Oligonucleotides used for cloning of the GST-flp1+ and GST-flp1CS genes and construction of nmt:GST-flp1-containing plasmids

To construct the GST derivatives used in this work different PCRs were performed to amplify the full ORF of flp1+ and for creation of the flp1CS (C286S) mutant with standard cloning and site-direct mutagenesis methods. After cloning, all plasmids generated were sequenced to check that not other changes than the desired one was introduced in the ORF by PCR. Oligonucleotides used for cloning of GST-flp1+ or GST-flp1CS were:

  • 5′-TACTTGTCATATGGATTACCAAGA-3′ where the underlined sequence is an NdeI site for cloning.

  • 5′-AAAAACTGCGGCCGCCATTTAAACCAG-3′ where the underlined sequence is a NotI site for cloning.

Oligonucleotides used for mutagenesis (to obtain flp1CS) were:

5′-GCTGTTCATAGCAAAGCAGG-3′ and 5′-CCTGCTTTGC-TATGAACAGC-3′.

nmt:GST-flp1-containing plasmids were constructed as described previously (Shiozaki and Russell, 1997).

Antisera and tagged strains

Antisera and tagged strains allowing detection of Cdc25p, Cdc13p, Cdc2p, Wee1p and tubulin have been described previously (Bähler and Pringle, 1998; Blanco et al., 2000; Cueille et al., 2001).

Cell extracts, immunoprecipitation, phosphatase assays, kinase analysis and western blot analysis

Cell extracts for western blotting and immunoprecipitation were obtained as described previously (Cueille et al., 2001). For western blots, 75 mg of total protein extract was run on a 12% standard SDS-PAGE gel, transferred to nitrocellulose and probed with rabbit affinity purified anti-Cdc25 (1:250), SP4 anti-cdc13 (1:250) and anti-Cdc2 (1:500) polyclonal antibodies or anti-haemagglutinin (HA) (12CA5, Roche) and anti-myc monoclonal antibodies. Secondary antibodies used were goat anti-rabbit or goat anti-mouse conjugated to horseradish peroxidase (Amersham) (1:3500). Mouse TAT1 anti-tubulin monoclonal antibodies (1:500) and goat anti-mouse conjugated to horseradish peroxidase (1:2000) as secondary antibody was used to detect tubulin as a loading control. Immunoblots were developed using the ECL kit (Amersham) or Super Signal (Pierce). GST purification has been described previously (Shiozaki and Russell, 1997). Phosphatase assays were performed with para-nitrophenylphosphate (pNPP), immunoprecipitated Cdc25p or GST-Cdc25p phosphorylated in vitro as substrates by incubation in phosphatase buffer (imidazole-HCl 50 mM, pH 6.6, EDTA 1 mM, DTT 1 mM) with purified GST-Flp1p (and appropriate controls) for 40 minutes at 30°C (or as indicated). Kinase assays were performed with H1 histone (Calbiochem) or bacterially produced GST-Cdc25p as substrates on immunoprecipitates at 32°C as described previously (Moreno et al., 1989; Calzada et al., 2000), and quantified with a phosphorimager. H1 histone signals were normalised to the nda3-KM311 arrest level.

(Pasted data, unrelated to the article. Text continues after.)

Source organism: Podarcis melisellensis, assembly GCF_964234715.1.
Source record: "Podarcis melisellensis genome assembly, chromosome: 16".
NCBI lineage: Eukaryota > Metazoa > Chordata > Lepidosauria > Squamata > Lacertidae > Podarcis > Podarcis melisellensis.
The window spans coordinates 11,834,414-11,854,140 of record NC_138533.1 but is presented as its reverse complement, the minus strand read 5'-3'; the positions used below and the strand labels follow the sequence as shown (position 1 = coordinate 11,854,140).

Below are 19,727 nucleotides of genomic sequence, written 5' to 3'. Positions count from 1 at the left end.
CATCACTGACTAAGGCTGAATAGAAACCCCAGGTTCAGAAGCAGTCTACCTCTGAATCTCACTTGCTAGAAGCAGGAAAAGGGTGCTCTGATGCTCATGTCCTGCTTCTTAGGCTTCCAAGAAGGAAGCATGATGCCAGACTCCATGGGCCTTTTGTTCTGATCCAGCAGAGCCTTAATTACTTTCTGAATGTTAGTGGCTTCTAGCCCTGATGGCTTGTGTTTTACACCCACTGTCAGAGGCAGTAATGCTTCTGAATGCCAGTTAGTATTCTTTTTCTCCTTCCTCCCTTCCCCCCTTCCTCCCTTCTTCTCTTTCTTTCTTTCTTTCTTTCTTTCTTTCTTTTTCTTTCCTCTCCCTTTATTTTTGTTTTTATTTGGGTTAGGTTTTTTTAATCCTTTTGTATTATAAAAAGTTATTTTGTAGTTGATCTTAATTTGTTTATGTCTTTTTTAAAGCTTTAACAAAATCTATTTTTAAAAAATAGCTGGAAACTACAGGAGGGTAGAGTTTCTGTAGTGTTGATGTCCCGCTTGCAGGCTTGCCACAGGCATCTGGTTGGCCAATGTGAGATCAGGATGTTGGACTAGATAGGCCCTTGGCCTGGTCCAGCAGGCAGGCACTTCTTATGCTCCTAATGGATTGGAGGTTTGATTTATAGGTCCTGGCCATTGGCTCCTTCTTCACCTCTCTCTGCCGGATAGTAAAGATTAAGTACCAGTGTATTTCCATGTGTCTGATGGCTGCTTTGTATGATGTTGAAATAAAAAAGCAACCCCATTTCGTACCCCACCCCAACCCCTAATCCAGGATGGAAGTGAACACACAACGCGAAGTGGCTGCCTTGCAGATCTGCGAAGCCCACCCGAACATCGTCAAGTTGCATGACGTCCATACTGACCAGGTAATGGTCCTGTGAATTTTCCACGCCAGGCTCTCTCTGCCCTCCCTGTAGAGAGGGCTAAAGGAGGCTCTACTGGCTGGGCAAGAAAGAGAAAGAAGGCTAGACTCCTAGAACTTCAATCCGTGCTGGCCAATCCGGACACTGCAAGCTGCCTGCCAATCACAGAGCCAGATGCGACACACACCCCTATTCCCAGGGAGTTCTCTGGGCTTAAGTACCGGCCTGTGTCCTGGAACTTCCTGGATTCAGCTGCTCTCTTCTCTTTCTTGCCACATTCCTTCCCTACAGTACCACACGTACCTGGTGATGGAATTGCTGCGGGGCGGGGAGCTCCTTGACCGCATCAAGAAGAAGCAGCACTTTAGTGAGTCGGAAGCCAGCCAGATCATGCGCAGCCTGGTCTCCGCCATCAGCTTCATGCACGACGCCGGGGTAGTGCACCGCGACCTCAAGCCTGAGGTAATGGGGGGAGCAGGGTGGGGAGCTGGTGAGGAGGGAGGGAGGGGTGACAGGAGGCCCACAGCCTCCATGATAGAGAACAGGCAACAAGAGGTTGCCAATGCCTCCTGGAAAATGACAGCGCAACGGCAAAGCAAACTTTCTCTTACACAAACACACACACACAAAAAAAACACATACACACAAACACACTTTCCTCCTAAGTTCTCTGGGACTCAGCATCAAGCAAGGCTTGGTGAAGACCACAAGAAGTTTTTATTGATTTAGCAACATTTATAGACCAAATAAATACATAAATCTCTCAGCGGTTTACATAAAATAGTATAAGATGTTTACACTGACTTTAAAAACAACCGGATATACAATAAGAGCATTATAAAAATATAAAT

Microscopy, cytology and flow cytometry

Approximately 107 cells were collected by centrifugation, washed once with water, fixed in 70% ethanol and processed for flow cytometry or DAPI staining, as described previously (Moreno et al., 1991).

The mitotic index was determined from the percentage of binucleate cells (cells with two nuclei and without a septum) after DAPI staining. The septation index was determined from the percentage of cells with a septum after calcofluor staining. Also, to evaluate the completion of the cell cycle, the percentage of cells in anaphase B was estimated by counting cells with two nuclei and an elongated spindle. Staining of microtubules was performed as described previously (Bähler and Pringle, 1998; Balasubramanian et al., 1997) using anti-tubulin antibody TAT-1 (Bähler and Pringle, 1998) or using a GFP-atb2+ strain (Yamamoto et al., 1999). Staining of myc12-Cdc25p protein was performed as described previously (López-Girona et al., 1999). Fluorescence images were collected using a Zeiss Axioplan 2 microscope with a 63× or a 100× objective and a digital camera (Hamamatsu ORCA-ER) and processed with Improvision software. More than 1000 cells were examined for each time point, and each experiment was repeated at least three times, to gain an estimate of error.